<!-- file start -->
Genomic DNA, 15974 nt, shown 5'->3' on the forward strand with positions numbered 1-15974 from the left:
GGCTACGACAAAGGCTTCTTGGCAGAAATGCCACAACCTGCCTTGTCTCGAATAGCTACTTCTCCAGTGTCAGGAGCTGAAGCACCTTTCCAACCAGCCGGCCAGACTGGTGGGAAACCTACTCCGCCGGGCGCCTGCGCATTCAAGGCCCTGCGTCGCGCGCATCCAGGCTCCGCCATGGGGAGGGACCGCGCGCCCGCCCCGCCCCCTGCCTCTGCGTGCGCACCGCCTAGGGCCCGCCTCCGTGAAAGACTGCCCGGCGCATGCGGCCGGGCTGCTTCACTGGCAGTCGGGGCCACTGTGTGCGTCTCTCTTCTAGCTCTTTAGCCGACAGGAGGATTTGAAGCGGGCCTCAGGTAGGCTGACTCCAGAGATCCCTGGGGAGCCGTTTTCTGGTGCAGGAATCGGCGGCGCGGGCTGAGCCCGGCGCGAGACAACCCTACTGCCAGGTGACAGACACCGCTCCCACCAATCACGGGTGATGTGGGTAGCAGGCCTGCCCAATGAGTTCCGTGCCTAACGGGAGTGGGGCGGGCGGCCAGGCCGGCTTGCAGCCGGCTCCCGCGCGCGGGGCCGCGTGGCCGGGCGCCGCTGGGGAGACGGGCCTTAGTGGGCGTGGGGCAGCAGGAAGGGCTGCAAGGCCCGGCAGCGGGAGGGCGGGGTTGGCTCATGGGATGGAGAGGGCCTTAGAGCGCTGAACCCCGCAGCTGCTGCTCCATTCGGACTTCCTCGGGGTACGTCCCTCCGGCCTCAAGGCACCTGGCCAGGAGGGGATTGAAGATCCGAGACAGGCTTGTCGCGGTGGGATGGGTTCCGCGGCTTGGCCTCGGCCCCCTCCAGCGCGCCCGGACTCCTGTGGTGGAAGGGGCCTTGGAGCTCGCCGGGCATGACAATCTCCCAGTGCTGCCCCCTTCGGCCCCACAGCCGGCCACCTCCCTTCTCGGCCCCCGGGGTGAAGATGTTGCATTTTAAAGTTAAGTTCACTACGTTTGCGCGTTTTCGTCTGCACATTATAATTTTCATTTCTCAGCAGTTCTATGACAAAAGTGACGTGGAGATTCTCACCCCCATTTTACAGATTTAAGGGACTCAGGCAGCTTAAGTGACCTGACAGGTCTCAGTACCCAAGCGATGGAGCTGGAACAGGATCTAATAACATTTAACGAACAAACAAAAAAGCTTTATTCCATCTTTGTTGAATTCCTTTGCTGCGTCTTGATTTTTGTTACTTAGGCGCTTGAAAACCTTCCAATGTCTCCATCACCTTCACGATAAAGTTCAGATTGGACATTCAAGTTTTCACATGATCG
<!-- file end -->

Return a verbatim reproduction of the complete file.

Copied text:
Genomic DNA, 15974 nt, shown 5'->3' on the forward strand with positions numbered 1-15974 from the left:
GGCTACGACAAAGGCTTCTTGGCAGAAATGCCACAACCTGCCTTGTCTCGAATAGCTACTTCTCCAGTGTCAGGAGCTGAAGCACCTTTCCAACCAGCCGGCCAGACTGGTGGGAAACCTACTCCGCCGGGCGCCTGCGCATTCAAGGCCCTGCGTCGCGCGCATCCAGGCTCCGCCATGGGGAGGGACCGCGCGCCCGCCCCGCCCCCTGCCTCTGCGTGCGCACCGCCTAGGGCCCGCCTCCGTGAAAGACTGCCCGGCGCATGCGGCCGGGCTGCTTCACTGGCAGTCGGGGCCACTGTGTGCGTCTCTCTTCTAGCTCTTTAGCCGACAGGAGGATTTGAAGCGGGCCTCAGGTAGGCTGACTCCAGAGATCCCTGGGGAGCCGTTTTCTGGTGCAGGAATCGGCGGCGCGGGCTGAGCCCGGCGCGAGACAACCCTACTGCCAGGTGACAGACACCGCTCCCACCAATCACGGGTGATGTGGGTAGCAGGCCTGCCCAATGAGTTCCGTGCCTAACGGGAGTGGGGCGGGCGGCCAGGCCGGCTTGCAGCCGGCTCCCGCGCGCGGGGCCGCGTGGCCGGGCGCCGCTGGGGAGACGGGCCTTAGTGGGCGTGGGGCAGCAGGAAGGGCTGCAAGGCCCGGCAGCGGGAGGGCGGGGTTGGCTCATGGGATGGAGAGGGCCTTAGAGCGCTGAACCCCGCAGCTGCTGCTCCATTCGGACTTCCTCGGGGTACGTCCCTCCGGCCTCAAGGCACCTGGCCAGGAGGGGATTGAAGATCCGAGACAGGCTTGTCGCGGTGGGATGGGTTCCGCGGCTTGGCCTCGGCCCCCTCCAGCGCGCCCGGACTCCTGTGGTGGAAGGGGCCTTGGAGCTCGCCGGGCATGACAATCTCCCAGTGCTGCCCCCTTCGGCCCCACAGCCGGCCACCTCCCTTCTCGGCCCCCGGGGTGAAGATGTTGCATTTTAAAGTTAAGTTCACTACGTTTGCGCGTTTTCGTCTGCACATTATAATTTTCATTTCTCAGCAGTTCTATGACAAAAGTGACGTGGAGATTCTCACCCCCATTTTACAGATTTAAGGGACTCAGGCAGCTTAAGTGACCTGACAGGTCTCAGTACCCAAGCGATGGAGCTGGAACAGGATCTAATAACATTTAACGAACAAACAAAAAAGCTTTATTCCATCTTTGTTGAATTCCTTTGCTGCGTCTTGATTTTTGTTACTTAGGCGCTTGAAAACCTTCCAATGTCTCCATCACCTTCACGATAAAGTTCAGATTGGACATTCAAGTTTTCACATGATCG